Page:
What is Facial trauma fixation?

Following injury or infection, early management of problems is essential to allow the skin, muscle and underlying bone to heal well. Fractures must be fixed within an appropriate window period and whilst the bone fragments are still fresh, whilst soft tissue injuries are best treated early to prevent complications and poor scarring.

What are the non-surgical and surgical options available?

Occasionally surgery can be avoided with careful planning and close follow up. Fractures of the jaw can occasionally be treated with orthodontic appliances and adequate protection. More commonly, a surgical procedure is necessary to access the fracture and put it back into an acceptable position to aid healing. Soft tissue injuries can be treated with dressings where there has been a small amount of tissue loss, or the wound edges meet nicely but are more commonly repaired under local or general anaesthetic. Poor scarring following injury may need revision at a later date.

How long do the results last for?

Once healed, the scar maturation process continues for over a year. Once a definitive scar has matured, the results are for life.

What are the risks?

Risks vary depending on where the injury is, whether any bones have been broken and how the fracture/break is accessed and repaired. Any fracture can unite badly or can move if it is not protected. Any scar can become problematic, especially if healing is complicated or prolonged. Hypertrophic or keloid scars are more common in certain skin types, whilst infection and bleeding are risks of any surgery. Scars can become tender where previously they were not and there is always the small risk of making things worse or not meeting expectations.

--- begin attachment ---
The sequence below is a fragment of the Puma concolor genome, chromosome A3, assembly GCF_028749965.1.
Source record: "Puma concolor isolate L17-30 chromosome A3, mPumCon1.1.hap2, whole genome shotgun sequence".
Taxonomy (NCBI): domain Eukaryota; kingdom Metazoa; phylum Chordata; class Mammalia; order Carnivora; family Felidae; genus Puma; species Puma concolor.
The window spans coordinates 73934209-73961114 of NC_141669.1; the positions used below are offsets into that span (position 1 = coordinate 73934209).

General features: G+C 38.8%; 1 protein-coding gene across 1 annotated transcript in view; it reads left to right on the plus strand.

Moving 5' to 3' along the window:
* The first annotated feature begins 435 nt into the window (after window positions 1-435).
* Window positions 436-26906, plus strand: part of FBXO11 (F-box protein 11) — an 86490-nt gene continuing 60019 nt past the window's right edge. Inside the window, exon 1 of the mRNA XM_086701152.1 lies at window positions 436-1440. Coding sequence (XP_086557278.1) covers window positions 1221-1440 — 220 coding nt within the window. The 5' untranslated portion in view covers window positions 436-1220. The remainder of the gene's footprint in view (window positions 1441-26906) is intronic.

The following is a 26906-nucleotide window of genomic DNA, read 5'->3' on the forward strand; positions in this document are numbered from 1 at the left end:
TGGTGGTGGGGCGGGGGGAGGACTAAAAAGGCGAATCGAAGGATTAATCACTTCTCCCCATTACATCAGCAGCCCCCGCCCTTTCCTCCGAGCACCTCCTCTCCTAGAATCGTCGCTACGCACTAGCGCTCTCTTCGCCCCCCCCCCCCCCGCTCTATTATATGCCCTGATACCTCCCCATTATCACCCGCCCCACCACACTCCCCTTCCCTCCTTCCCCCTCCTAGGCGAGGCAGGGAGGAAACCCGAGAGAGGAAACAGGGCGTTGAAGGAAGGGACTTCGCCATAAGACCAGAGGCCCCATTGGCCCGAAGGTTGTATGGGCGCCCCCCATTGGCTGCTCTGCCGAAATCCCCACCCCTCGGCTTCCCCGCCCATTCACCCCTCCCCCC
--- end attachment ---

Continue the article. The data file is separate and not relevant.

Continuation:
What are the success rates?

Normally, by fixing the fracture in place, after approximately six weeks the bone is strong enough to withstand normal activity. Scars can be improved upon significantly, especially if initial healing was problematic. It is important to manipulate the scar as much as possible in the first year, so that the best possible result is achieved.

How much does the surgery cost?

The indicative prices below include the surgical fee, any anaesthetic used and the associated fees from the consultant administering this, in addition to the hospital fee and all tests and follow up. An accurate breakdown and a detailed quote will be given following the initial consultation.

From £800 for soft tissue repair under local anaesthetic

From £7,500 for facial fracture fixation under general anaesthetic

What general advice is there?

Facial swelling can be present for many months after the surgery. Sleeping upright for the first few nights helps reduce the severity of onset swelling and speeds up recovery. Scar swelling and lumpiness can be present for many months after the surgery. Massaging with moisturiser as part of a daily routine plus the use of a silicone preparation and UV protection for the first year, helps maximise the cosmetic result.